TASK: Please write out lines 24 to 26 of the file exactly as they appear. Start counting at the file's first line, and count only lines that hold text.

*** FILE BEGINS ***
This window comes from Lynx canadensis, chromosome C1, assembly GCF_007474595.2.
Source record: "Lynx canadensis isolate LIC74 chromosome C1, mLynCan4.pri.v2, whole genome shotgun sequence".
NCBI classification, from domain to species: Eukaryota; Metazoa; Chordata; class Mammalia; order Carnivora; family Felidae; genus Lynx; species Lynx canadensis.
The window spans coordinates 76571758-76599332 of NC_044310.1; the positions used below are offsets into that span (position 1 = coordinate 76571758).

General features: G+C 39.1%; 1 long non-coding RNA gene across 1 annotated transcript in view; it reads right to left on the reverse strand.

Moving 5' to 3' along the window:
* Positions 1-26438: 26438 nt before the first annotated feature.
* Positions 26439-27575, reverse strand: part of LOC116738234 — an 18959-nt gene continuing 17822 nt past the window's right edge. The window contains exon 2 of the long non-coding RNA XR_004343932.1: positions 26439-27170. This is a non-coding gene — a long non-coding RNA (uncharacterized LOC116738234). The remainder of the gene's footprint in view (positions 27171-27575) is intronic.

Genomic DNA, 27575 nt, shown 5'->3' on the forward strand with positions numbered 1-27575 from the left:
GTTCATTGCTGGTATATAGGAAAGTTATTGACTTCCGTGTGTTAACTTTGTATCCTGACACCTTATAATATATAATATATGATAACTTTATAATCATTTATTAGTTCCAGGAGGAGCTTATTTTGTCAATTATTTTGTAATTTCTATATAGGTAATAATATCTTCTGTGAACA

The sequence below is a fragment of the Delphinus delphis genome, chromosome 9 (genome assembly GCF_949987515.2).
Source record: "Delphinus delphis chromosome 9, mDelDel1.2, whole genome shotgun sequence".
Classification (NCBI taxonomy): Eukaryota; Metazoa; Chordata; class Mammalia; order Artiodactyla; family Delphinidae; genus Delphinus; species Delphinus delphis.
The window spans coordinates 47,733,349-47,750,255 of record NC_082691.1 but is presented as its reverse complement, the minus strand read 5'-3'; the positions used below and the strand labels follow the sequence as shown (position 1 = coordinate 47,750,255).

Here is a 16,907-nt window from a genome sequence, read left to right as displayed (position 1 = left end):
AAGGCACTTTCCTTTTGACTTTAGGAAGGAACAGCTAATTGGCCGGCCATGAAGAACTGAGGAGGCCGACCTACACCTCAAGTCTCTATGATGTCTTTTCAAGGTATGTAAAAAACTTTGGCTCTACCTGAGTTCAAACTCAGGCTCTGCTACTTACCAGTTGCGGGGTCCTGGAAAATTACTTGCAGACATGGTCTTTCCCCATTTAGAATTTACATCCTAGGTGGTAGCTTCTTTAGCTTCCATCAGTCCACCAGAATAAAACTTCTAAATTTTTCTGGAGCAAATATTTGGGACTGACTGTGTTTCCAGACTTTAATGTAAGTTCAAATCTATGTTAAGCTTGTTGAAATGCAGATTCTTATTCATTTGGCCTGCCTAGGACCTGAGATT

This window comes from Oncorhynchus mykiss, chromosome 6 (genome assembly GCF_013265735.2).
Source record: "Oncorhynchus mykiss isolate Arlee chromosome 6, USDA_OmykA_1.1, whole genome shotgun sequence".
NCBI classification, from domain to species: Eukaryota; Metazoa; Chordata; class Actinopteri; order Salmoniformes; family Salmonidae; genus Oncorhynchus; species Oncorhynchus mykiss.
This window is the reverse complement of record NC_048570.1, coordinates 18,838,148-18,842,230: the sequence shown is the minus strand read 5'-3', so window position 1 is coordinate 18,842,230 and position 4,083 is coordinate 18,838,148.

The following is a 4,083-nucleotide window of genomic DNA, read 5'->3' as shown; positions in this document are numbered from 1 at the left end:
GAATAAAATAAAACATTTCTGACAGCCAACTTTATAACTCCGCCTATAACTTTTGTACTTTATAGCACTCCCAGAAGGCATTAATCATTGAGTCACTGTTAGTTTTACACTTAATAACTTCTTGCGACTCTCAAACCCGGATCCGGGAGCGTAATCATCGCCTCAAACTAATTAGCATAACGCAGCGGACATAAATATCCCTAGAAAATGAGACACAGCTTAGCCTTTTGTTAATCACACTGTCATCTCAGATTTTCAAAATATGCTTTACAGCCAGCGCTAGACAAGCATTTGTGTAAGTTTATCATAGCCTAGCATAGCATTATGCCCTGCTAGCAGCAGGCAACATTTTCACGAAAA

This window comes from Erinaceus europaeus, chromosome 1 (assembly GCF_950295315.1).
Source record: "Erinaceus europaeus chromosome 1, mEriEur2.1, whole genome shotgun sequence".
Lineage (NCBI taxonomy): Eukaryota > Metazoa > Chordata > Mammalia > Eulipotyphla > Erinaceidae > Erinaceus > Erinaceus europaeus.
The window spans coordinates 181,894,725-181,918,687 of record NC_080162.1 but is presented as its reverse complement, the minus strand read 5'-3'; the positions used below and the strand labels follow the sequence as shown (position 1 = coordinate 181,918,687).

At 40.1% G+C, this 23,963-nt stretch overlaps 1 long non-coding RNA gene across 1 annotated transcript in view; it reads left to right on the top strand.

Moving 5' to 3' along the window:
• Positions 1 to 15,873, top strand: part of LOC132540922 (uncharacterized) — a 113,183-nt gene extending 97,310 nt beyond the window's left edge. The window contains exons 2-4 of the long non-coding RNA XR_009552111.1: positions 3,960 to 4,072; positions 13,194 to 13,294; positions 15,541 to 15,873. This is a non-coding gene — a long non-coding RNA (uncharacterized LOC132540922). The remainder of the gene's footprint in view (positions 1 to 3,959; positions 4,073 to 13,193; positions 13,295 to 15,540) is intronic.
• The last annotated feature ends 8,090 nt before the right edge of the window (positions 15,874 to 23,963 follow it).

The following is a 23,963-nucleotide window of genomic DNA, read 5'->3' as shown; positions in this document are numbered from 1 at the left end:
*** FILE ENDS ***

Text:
Source record: "Erinaceus europaeus chromosome 1, mEriEur2.1, whole genome shotgun sequence".
Lineage (NCBI taxonomy): Eukaryota > Metazoa > Chordata > Mammalia > Eulipotyphla > Erinaceidae > Erinaceus > Erinaceus europaeus.
The window spans coordinates 181,894,725-181,918,687 of record NC_080162.1 but is presented as its reverse complement, the minus strand read 5'-3'; the positions used below and the strand labels follow the sequence as shown (position 1 = coordinate 181,918,687).